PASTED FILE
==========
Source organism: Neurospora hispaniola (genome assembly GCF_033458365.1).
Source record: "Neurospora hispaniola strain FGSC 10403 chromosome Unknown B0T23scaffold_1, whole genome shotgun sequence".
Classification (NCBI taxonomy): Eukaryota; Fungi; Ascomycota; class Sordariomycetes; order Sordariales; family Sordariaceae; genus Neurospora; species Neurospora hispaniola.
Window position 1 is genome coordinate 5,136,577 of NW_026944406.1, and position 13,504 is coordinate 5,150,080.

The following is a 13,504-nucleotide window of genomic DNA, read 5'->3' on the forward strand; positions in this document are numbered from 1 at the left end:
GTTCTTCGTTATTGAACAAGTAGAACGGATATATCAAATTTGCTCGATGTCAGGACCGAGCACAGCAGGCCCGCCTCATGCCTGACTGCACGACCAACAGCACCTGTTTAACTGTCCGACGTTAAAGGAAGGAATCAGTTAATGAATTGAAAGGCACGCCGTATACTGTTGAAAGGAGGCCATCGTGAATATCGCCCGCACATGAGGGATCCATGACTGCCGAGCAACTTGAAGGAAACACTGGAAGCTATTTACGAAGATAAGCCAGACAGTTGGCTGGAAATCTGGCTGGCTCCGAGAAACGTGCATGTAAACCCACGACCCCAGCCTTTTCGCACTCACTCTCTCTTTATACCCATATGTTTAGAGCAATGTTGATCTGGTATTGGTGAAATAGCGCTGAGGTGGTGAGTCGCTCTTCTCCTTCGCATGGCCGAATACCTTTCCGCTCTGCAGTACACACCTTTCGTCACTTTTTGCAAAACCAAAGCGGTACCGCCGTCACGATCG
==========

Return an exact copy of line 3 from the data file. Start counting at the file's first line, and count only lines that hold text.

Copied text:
Classification (NCBI taxonomy): Eukaryota; Fungi; Ascomycota; class Sordariomycetes; order Sordariales; family Sordariaceae; genus Neurospora; species Neurospora hispaniola.